After this opening gambit we are introduced to the art of flirting and it shows some techniques of how to improve on this subtle art and what happens to our body language as we accept the situation – a prelude to seduction. Chapters on touching and kissing follow and tell of how these simple pleasures, both from a newly engaging couple just starting out on their adventure or a couple already in a stable relationship, even after many years, are exciting and enticing. How the mouth is incredibly sensitive and how a slow kiss can have more passion that diving in tongues first. Further chapters explore the nature of foreplay and how important it can be to improving both partners experience. Touching, licking, caressing even mutual masturbation all play their part in enhancing the feelings, a deal is made that showing your partner how aroused you are is a great indicator of sexual desire. How directing you partners hands or mouth to the areas you like by moaning when it’s right and keeping quiet when its wrong will help to teach them what you want and thus improve the experience. Many techniques are shown in how to sustain that desire, what to do and how to do it from both the male and female perspectives. Sex toys too have their place to play and can be used to enhance the act and not necessarily remain as a solo activity.

    Eventually we get to the sex act itself and numerous positions are detailed and shown, though not explicitly – yes the models are having penetrative sex, but this is not porn, there are no up close and personal shots (even though there are climax shots), it’s seen in such a way to highlight the positions and how to achieve the best from them rather than any titillation. Once these have been demonstrated the documentary moves onto keeping the act interesting by talking about mild fetishes, such as dressing up, spanking or blindfolds, taking care to express the consensual nature and use of a ‘safe’ word. There is a small section on what to do if things don’t quite go right, how communication is key to understanding, and that the brain is the most sexual organ in the body, as without it there is no desire. The whole thing rounds off with how sex is exciting, and with practice, how good it can become, and, best of all, it preaches how sex between two lovers, intent on giving the other the best they can, is a far more rewarding experience than any one night stand. Advocating safe sex and stable relationships is a winner in my book.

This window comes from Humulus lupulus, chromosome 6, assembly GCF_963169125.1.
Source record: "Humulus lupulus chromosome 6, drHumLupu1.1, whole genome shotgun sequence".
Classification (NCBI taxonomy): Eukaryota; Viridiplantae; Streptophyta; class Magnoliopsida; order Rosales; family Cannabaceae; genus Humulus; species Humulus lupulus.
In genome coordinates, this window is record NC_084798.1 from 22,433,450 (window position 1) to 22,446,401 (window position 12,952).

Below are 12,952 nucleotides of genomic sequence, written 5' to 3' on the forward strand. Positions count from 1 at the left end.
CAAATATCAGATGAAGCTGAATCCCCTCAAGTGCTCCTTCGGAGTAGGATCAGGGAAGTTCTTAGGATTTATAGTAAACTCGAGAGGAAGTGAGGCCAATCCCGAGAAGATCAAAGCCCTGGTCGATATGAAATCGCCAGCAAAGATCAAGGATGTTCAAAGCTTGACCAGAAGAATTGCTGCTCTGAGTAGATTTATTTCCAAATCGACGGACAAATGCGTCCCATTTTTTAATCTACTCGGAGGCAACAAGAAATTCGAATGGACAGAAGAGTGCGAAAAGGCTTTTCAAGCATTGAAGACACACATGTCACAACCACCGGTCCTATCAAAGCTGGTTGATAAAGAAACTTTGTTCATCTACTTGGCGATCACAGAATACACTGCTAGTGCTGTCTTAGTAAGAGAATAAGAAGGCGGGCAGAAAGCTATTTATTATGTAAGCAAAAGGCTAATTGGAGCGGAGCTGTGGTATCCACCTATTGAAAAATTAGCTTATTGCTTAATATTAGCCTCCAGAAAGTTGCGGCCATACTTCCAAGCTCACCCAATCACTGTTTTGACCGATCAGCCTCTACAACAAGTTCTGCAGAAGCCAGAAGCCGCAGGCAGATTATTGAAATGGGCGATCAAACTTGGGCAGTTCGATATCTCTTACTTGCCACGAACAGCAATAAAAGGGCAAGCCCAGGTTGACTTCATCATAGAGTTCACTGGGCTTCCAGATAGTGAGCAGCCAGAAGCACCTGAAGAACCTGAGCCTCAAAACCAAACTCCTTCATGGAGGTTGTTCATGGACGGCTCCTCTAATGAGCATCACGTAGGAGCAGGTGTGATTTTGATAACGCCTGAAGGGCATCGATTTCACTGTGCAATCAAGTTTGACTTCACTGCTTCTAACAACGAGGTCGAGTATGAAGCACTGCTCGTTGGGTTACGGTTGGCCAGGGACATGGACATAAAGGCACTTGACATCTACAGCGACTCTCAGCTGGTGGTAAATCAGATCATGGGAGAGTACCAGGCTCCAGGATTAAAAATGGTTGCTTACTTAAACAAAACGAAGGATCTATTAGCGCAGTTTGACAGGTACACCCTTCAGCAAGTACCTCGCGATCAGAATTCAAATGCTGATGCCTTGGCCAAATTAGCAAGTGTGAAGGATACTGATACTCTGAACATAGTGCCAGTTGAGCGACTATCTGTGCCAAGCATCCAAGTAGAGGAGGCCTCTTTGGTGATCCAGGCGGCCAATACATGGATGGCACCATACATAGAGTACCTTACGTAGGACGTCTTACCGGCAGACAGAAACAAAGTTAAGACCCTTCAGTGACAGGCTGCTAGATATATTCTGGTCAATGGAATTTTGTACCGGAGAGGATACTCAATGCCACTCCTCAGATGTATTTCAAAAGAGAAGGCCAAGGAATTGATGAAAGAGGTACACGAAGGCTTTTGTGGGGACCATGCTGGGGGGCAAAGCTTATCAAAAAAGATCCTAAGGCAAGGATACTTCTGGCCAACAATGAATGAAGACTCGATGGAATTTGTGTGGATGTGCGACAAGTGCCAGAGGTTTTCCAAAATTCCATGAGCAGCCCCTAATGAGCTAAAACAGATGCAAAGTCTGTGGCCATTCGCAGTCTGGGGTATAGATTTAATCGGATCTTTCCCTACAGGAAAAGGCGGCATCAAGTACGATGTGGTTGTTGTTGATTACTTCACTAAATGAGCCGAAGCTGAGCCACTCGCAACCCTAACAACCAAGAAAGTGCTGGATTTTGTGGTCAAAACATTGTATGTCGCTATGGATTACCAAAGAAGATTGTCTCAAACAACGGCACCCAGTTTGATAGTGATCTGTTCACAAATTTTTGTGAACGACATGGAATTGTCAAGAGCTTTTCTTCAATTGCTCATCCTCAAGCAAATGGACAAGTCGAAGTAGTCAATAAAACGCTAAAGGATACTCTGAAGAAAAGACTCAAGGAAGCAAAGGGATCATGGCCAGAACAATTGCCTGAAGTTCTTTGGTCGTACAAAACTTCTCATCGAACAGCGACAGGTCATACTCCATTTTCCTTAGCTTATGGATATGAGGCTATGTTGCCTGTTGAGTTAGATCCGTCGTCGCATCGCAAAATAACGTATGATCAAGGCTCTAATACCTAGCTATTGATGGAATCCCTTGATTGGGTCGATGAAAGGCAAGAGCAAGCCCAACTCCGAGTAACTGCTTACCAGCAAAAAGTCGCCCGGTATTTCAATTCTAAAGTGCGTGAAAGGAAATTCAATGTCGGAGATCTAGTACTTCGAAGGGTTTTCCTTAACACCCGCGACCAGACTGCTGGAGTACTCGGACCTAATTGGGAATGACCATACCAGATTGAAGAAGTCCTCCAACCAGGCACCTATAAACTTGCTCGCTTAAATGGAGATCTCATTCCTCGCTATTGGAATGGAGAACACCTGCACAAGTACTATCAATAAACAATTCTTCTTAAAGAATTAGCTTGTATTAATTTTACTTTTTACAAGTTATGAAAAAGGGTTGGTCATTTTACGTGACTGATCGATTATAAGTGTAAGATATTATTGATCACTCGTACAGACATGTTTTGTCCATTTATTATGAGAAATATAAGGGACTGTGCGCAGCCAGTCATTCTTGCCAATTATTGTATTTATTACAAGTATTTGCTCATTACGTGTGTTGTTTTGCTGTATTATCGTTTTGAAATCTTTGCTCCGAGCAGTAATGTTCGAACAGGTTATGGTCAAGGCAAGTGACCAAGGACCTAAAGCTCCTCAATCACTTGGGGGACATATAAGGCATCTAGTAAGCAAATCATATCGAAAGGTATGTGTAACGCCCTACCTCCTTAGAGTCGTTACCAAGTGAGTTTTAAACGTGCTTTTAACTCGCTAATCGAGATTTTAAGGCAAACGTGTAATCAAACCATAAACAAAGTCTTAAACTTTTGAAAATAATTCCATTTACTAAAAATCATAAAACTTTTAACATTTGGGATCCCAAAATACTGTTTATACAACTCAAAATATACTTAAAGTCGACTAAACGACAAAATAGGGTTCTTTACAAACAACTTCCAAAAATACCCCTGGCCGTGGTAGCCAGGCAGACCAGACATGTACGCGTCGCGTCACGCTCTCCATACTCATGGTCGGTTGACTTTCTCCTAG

So, if you think you’re looking for a cheap thrill here, you need to go back to the internet. This documentary is about exploring and improving your lovemaking and sharing that with a partner. It is erotic in what it shows, but it is not titillating, in much the same way as a pure naked body is. Thus as an educative tool The Lovers' Guide manages to inform and express its information well. The use of 3D is a nice gimmick, but ultimately, I think, it is unnecessary for this particular genre as it doesn’t add to the information being imparted. The film does look very good and the framing is such that there are some decent 3D effects, but, the documentary is about efficiently imparting it’s information and maybe the 3D gets in the way.